Antibiotics are commonly prescribed for sinus infections. Unfortunately, a new study has shown that antibiotics do not reduce symptoms are reduce the duration of a sinus infection.
Regularly prescribed antibiotics, such as amoxicillin, to treat the symptoms of sinus infections do not reduce symptoms or the duration of a sinus infection. In fact, patients are better off getting better on their own.
The study involved 166 adults with an acute sinus infection and was led by Jay F. Piccirillo, M.D., professor of otolaryngology at the Washington University School of Medicine in St. Louis. The participants had a moderate to severe sinus infection and were monitored for 28 days.
The patients either received a 10 day treatment of amoxicillin or a a placebo. After three days, there was no difference in quality of life assessment by the placebo or amoxicillin group. By the tenth day, both groups had said their symptoms greatly improved or cured.
Sinus infection includes tenderness in the face, nasal discharge, cough and congestion. The patients filled out a questionnaire on the third, seventh, 10th, and 28th day of the study. Symptom relapse, missed days of work and symptom recurrence was also noted.
While the antibiotic group had improved scores on the seventh day, when compared to the placebo group, it was not significant enough and researchers note that patients were unlikely to notice any symptom relief.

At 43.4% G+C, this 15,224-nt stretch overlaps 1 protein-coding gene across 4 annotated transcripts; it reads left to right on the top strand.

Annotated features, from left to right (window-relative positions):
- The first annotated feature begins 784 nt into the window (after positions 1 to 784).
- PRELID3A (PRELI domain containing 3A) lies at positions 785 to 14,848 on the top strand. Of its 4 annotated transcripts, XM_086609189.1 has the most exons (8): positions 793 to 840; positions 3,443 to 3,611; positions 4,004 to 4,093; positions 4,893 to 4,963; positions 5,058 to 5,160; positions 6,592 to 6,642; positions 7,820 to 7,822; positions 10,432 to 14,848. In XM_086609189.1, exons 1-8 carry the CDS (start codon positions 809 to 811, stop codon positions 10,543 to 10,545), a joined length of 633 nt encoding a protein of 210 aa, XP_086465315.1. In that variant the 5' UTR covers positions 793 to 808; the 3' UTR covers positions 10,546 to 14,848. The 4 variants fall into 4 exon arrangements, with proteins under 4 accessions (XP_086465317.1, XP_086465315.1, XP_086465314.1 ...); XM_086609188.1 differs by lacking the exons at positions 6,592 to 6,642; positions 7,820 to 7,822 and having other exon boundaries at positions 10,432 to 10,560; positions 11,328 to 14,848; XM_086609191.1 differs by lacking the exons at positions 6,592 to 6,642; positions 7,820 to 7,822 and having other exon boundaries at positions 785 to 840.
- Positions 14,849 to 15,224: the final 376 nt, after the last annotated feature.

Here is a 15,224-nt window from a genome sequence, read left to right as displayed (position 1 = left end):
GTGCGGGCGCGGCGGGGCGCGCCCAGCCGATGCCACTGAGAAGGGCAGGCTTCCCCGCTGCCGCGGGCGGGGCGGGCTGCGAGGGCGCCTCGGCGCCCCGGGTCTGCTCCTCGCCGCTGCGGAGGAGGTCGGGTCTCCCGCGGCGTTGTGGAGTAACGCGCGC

Antibiotics are prescribed in about one out of five cases of sinus infection, according to researchers. According to Dr. Jane M. Garbutt, M.D., research associate professor of medicine at the Washington University School of Medicine, antibiotics are overused by doctors.
Rather than use antibiotics to treat sinus infection as a whole, doctors should treat the symptoms, such as cough, congestion or nasal discharge instead, according to researchers. Careful observation and diligent monitoring by the doctor can be used to see if any further treatment is warranted.
A sinus infection is a serious disease with painful symptoms and people can miss work because of it. Unfortunately patients do not find relief from antibiotics. Future studies can help find new treatments for sinus infections.
This study was funded by the National Institute of Allergy and Infectious Diseases. No author conflicts were reported.
This study was published in the February edition of the Journal of the American Medical Association.